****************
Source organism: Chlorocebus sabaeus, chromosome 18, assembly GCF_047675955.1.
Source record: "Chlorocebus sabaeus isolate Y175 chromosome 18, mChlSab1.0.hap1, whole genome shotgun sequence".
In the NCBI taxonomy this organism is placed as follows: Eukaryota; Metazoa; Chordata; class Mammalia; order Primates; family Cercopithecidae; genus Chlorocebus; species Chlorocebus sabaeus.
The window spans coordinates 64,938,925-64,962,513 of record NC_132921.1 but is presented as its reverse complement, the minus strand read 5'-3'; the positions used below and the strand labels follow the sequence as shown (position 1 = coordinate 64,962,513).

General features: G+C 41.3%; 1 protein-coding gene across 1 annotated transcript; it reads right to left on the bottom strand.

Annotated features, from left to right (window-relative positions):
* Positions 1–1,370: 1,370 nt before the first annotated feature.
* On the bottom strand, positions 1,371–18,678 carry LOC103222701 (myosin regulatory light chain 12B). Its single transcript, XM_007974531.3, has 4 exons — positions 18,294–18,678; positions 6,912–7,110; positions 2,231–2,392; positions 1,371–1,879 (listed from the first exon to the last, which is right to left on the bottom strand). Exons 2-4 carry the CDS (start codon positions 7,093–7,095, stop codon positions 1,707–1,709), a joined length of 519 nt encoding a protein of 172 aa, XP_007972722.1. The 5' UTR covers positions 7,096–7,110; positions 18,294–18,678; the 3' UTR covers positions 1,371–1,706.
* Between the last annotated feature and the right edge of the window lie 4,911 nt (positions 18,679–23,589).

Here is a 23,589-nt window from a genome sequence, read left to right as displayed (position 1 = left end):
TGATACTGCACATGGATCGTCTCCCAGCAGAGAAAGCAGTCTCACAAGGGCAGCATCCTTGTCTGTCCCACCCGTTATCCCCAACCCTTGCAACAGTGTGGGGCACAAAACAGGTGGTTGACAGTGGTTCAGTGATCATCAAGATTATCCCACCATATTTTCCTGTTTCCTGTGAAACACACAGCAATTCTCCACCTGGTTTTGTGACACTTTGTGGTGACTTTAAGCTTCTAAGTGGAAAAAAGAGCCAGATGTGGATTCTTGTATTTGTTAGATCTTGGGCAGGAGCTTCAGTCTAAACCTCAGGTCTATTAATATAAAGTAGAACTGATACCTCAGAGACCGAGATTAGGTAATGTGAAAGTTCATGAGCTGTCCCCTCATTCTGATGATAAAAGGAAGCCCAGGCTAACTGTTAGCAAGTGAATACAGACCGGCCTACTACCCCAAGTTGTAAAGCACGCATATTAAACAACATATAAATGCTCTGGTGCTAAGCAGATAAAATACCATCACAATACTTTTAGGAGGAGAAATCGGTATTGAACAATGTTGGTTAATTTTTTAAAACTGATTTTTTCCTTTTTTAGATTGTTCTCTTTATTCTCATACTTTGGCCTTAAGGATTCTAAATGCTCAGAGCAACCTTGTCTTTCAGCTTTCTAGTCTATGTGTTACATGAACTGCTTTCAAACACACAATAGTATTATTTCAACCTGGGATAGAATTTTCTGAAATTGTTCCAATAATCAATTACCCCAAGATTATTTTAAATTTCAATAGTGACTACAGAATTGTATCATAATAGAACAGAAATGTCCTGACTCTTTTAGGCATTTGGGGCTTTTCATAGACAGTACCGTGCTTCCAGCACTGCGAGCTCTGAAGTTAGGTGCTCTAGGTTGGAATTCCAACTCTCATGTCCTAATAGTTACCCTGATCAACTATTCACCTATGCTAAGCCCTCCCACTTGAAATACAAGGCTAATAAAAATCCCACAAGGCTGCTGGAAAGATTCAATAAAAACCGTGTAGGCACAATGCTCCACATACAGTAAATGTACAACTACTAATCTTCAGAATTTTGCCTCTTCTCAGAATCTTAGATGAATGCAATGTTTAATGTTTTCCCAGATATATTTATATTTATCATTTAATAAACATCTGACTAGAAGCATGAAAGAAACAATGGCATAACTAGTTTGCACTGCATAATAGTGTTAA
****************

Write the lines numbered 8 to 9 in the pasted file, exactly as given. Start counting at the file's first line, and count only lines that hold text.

* On the bottom strand, positions 1,371–18,678 carry LOC103222701 (myosin regulatory light chain 12B). Its single transcript, XM_007974531.3, has 4 exons — positions 18,294–18,678; positions 6,912–7,110; positions 2,231–2,392; positions 1,371–1,879 (listed from the first exon to the last, which is right to left on the bottom strand). Exons 2-4 carry the CDS (start codon positions 7,093–7,095, stop codon positions 1,707–1,709), a joined length of 519 nt encoding a protein of 172 aa, XP_007972722.1. The 5' UTR covers positions 7,096–7,110; positions 18,294–18,678; the 3' UTR covers positions 1,371–1,706.
* Between the last annotated feature and the right edge of the window lie 4,911 nt (positions 18,679–23,589).